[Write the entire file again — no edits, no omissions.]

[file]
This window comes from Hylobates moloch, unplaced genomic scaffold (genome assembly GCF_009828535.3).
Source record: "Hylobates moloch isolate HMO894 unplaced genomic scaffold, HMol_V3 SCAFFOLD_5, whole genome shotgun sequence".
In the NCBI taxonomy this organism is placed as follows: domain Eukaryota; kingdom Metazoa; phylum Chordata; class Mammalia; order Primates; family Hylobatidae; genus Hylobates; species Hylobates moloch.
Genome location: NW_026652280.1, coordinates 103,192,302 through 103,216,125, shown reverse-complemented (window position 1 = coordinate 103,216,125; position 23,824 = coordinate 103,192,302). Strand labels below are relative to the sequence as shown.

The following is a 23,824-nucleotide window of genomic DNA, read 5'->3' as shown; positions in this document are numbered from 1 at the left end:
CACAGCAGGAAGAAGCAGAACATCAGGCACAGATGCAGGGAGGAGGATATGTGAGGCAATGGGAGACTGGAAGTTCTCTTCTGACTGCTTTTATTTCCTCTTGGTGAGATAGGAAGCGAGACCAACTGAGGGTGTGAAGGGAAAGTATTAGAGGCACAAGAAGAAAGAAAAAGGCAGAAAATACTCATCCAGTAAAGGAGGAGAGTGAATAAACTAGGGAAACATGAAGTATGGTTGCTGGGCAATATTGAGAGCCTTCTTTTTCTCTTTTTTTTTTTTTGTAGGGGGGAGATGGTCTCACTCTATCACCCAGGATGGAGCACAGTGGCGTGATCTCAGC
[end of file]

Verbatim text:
This window comes from Hylobates moloch, unplaced genomic scaffold (genome assembly GCF_009828535.3).
Source record: "Hylobates moloch isolate HMO894 unplaced genomic scaffold, HMol_V3 SCAFFOLD_5, whole genome shotgun sequence".
In the NCBI taxonomy this organism is placed as follows: domain Eukaryota; kingdom Metazoa; phylum Chordata; class Mammalia; order Primates; family Hylobatidae; genus Hylobates; species Hylobates moloch.
Genome location: NW_026652280.1, coordinates 103,192,302 through 103,216,125, shown reverse-complemented (window position 1 = coordinate 103,216,125; position 23,824 = coordinate 103,192,302). Strand labels below are relative to the sequence as shown.

The following is a 23,824-nucleotide window of genomic DNA, read 5'->3' as shown; positions in this document are numbered from 1 at the left end:
CACAGCAGGAAGAAGCAGAACATCAGGCACAGATGCAGGGAGGAGGATATGTGAGGCAATGGGAGACTGGAAGTTCTCTTCTGACTGCTTTTATTTCCTCTTGGTGAGATAGGAAGCGAGACCAACTGAGGGTGTGAAGGGAAAGTATTAGAGGCACAAGAAGAAAGAAAAAGGCAGAAAATACTCATCCAGTAAAGGAGGAGAGTGAATAAACTAGGGAAACATGAAGTATGGTTGCTGGGCAATATTGAGAGCCTTCTTTTTCTCTTTTTTTTTTTTTGTAGGGGGGAGATGGTCTCACTCTATCACCCAGGATGGAGCACAGTGGCGTGATCTCAGC